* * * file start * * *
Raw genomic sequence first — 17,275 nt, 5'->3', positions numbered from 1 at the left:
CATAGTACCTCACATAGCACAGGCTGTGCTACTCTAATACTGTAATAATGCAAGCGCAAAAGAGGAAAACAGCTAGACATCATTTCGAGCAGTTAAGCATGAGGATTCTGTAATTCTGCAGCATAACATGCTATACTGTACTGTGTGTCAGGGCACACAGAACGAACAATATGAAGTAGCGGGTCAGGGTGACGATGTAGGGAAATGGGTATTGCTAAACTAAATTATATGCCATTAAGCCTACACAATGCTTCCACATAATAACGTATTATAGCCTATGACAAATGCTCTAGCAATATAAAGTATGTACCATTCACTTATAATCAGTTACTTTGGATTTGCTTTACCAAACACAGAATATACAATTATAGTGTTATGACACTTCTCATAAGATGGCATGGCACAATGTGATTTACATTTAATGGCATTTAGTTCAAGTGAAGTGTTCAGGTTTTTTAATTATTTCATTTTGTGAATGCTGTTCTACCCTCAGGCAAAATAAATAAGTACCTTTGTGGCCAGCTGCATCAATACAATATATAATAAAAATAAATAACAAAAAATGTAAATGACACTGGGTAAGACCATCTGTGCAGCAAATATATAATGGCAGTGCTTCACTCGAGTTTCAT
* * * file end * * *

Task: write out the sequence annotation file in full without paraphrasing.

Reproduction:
Raw genomic sequence first — 17,275 nt, 5'->3', positions numbered from 1 at the left:
CATAGTACCTCACATAGCACAGGCTGTGCTACTCTAATACTGTAATAATGCAAGCGCAAAAGAGGAAAACAGCTAGACATCATTTCGAGCAGTTAAGCATGAGGATTCTGTAATTCTGCAGCATAACATGCTATACTGTACTGTGTGTCAGGGCACACAGAACGAACAATATGAAGTAGCGGGTCAGGGTGACGATGTAGGGAAATGGGTATTGCTAAACTAAATTATATGCCATTAAGCCTACACAATGCTTCCACATAATAACGTATTATAGCCTATGACAAATGCTCTAGCAATATAAAGTATGTACCATTCACTTATAATCAGTTACTTTGGATTTGCTTTACCAAACACAGAATATACAATTATAGTGTTATGACACTTCTCATAAGATGGCATGGCACAATGTGATTTACATTTAATGGCATTTAGTTCAAGTGAAGTGTTCAGGTTTTTTAATTATTTCATTTTGTGAATGCTGTTCTACCCTCAGGCAAAATAAATAAGTACCTTTGTGGCCAGCTGCATCAATACAATATATAATAAAAATAAATAACAAAAAATGTAAATGACACTGGGTAAGACCATCTGTGCAGCAAATATATAATGGCAGTGCTTCACTCGAGTTTCAT